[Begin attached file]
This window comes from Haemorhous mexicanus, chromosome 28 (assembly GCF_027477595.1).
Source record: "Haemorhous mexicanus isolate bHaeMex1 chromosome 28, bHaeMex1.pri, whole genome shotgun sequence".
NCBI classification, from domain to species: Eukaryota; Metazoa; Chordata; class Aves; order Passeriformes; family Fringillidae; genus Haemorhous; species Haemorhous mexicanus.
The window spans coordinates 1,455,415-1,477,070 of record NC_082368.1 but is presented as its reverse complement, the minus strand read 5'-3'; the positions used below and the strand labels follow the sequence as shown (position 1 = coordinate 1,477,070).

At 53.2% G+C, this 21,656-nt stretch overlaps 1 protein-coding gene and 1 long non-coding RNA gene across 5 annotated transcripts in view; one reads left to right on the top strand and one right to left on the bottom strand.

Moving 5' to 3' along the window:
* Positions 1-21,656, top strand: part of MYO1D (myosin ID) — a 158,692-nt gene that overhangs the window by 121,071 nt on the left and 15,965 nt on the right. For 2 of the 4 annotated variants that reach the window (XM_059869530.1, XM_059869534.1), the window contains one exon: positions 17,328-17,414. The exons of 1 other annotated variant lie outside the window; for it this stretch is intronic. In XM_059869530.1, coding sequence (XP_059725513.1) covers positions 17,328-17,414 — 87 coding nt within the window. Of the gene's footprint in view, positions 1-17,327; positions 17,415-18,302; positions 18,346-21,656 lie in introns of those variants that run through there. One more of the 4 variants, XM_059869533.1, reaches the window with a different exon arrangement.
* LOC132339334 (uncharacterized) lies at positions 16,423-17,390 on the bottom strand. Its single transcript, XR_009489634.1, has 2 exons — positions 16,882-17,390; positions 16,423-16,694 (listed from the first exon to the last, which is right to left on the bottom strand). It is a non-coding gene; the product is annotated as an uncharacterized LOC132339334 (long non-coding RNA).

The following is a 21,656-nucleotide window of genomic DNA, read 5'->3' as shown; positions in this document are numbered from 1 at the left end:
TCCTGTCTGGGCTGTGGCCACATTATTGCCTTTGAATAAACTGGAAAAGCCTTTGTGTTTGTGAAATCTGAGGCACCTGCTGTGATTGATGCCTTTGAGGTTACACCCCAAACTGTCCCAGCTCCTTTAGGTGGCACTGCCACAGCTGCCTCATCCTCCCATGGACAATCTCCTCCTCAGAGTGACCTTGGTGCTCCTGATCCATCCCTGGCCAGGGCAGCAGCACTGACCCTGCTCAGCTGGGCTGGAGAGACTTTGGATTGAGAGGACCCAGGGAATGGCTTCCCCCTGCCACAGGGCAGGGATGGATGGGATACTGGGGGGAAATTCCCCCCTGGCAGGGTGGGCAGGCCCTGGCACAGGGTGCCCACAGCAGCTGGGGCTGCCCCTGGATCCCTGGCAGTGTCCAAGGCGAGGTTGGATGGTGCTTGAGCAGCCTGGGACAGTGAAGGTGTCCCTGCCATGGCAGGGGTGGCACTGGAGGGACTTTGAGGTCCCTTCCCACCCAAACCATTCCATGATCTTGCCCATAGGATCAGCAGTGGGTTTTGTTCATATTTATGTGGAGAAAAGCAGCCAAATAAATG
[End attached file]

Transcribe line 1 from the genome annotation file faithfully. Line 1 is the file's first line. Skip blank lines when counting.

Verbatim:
This window comes from Haemorhous mexicanus, chromosome 28 (assembly GCF_027477595.1).